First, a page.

Samantha Maldonado, The City
Buyouts for flood-prone properties. Solar arrays installed on homes — for free. Plentiful electric car chargers throughout the city. Freight deliveries by bike and boat instead of on-road trucks.
These are among the sustainability initiatives the Adams administration on Thursday put forth in its wide-ranging citywide agenda — known as PlaNYC — which aims to create jobs, fight climate change and make the five boroughs a cleaner and healthier place to live.
“It’s about equity and environmental justice, reducing air pollution and preventing flooding no matter where you live. We’ve seen what climate chaos can do to our city,” said Mayor Eric Adams, standing on the solar-paneled roof of Frank J. Macchiarola Educational Complex in Sheepshead Bay, Brooklyn.
He referred to the plan as “Get Sustainability Done,” saying, “It will jumpstart the era of transformative change and economic growth.”
The Bloomberg administration released the first PlaNYC in 2007, which set out to slash greenhouse gases and accommodate a growing population.
The de Blasio administration subsequently produced OneNYC, which had a broader scope and addressed more economic and social challenges. It envisioned a New York City that by 2050 would rely on renewable energy, with fewer cars, good jobs and secure housing for all.
Adams’ first PlaNYC follows his efforts to expand food waste recycling citywide and cut emissions associated with food purchases by expanding plant-based offerings. In alignment with the state climate law, Adams’ agenda aims to run the city on electricity that doesn’t emit planet-warming gases — instead relying on sources like solar, wind and hydropower — by 2040, and to slash emissions from transportation, buildings and waste a decade after that.
But the administration says it is focused on improving quality of life issues sooner than that.
“It’s so important to plan about those targets in the future, but it’s really about the here and now,” said Kizzy Charles-Guzman, executive director of the Mayor’s Office of Climate and Environmental Justice. “Making sure that New Yorkers know that we got them — the goal is to keep them safe and alive and enjoying their neighborhoods on their streets.”
What’s in the Plan
As part of the new plan, the Department of Environmental Protection will spearhead coastal resiliency efforts, including a program known as Climate Strong Communities.
The program aims to develop resiliency projects in areas that still lack protection plans even after Superstorm Sandy devastated the city’s coastal neighborhoods, killed at least 43 people and caused $19 billion worth of damage.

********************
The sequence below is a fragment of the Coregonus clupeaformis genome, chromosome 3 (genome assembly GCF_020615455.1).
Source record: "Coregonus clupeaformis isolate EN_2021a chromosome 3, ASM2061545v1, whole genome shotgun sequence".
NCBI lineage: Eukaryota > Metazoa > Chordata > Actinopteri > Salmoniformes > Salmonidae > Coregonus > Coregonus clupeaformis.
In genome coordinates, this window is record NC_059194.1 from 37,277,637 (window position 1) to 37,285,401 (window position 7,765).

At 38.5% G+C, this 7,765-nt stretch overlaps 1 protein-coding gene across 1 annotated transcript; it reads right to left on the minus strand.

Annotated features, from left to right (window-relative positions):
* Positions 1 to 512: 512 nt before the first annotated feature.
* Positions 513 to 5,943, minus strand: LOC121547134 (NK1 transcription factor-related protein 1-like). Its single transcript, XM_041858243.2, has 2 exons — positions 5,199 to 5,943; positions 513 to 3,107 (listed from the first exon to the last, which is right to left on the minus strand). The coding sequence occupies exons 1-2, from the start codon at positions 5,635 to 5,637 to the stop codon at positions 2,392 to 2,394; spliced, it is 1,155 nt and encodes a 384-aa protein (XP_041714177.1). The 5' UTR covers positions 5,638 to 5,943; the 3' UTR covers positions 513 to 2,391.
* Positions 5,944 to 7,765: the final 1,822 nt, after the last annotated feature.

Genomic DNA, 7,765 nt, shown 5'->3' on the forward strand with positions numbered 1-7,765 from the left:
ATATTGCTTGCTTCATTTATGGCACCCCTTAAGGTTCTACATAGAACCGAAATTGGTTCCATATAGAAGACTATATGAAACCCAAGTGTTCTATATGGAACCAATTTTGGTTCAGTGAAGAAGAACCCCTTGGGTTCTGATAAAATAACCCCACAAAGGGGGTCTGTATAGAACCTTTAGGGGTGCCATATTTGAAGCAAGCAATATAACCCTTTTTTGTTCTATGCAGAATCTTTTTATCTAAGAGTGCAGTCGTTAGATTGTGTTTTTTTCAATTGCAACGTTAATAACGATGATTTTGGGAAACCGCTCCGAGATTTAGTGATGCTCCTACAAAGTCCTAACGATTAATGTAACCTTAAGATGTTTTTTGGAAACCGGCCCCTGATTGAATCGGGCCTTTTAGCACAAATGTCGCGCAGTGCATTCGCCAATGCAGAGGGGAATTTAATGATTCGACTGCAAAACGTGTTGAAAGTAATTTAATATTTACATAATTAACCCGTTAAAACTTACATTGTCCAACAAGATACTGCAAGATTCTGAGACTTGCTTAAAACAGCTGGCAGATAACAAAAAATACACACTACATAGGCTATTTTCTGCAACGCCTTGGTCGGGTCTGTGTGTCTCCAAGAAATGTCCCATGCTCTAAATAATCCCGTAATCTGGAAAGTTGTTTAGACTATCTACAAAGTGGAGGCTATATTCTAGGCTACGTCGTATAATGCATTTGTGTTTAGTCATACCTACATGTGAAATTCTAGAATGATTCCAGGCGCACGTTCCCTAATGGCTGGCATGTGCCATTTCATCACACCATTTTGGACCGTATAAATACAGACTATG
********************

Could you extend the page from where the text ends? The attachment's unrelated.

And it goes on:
Climate Strong will start this year with initial collaborations with local communities in Soundview, Corona, Brownsville and Port Richmond. Additionally, the plan commits the city to accelerating existing resiliency efforts in East Harlem and Canarsie.
As part of these efforts, homeowners in areas that get repeatedly flooded could opt to take a buyout and relocate under a new program. The city would acquire the land and return it to nature. After Sandy, the city and state funded similar programs, but they didn’t take shape until months later, which experts say limited the impact.
The city doesn’t plan to identify eligible neighborhoods at this step, but will initially focus on standing up the bones of a program.
“Before you decide, here’s where I want to make offers, you have to set up an infrastructure to counsel people to make sure that they aren’t doing it in a vacuum, that they can find their alternatives when they make that decision,” said DEP Commissioner and Chief Climate Officer Rohit Aggarwala.
After Hurricane Ida in September 2021, several homeowners in flood-prone blocks in Queens asked the city for buyouts, but no program had been in place to make possible relocation a reality.
“It makes sense to be prepared to be able to assist residents in finding the safe harbor and at the same time avoid having to do multiple rebuilds,” said Eric Goldstein, New York City environment director for the nonprofit Natural Resources Defense Council. “If programs for relocating homeowners subject to repeated flooding are to be available, they need to be the day after, not months later.”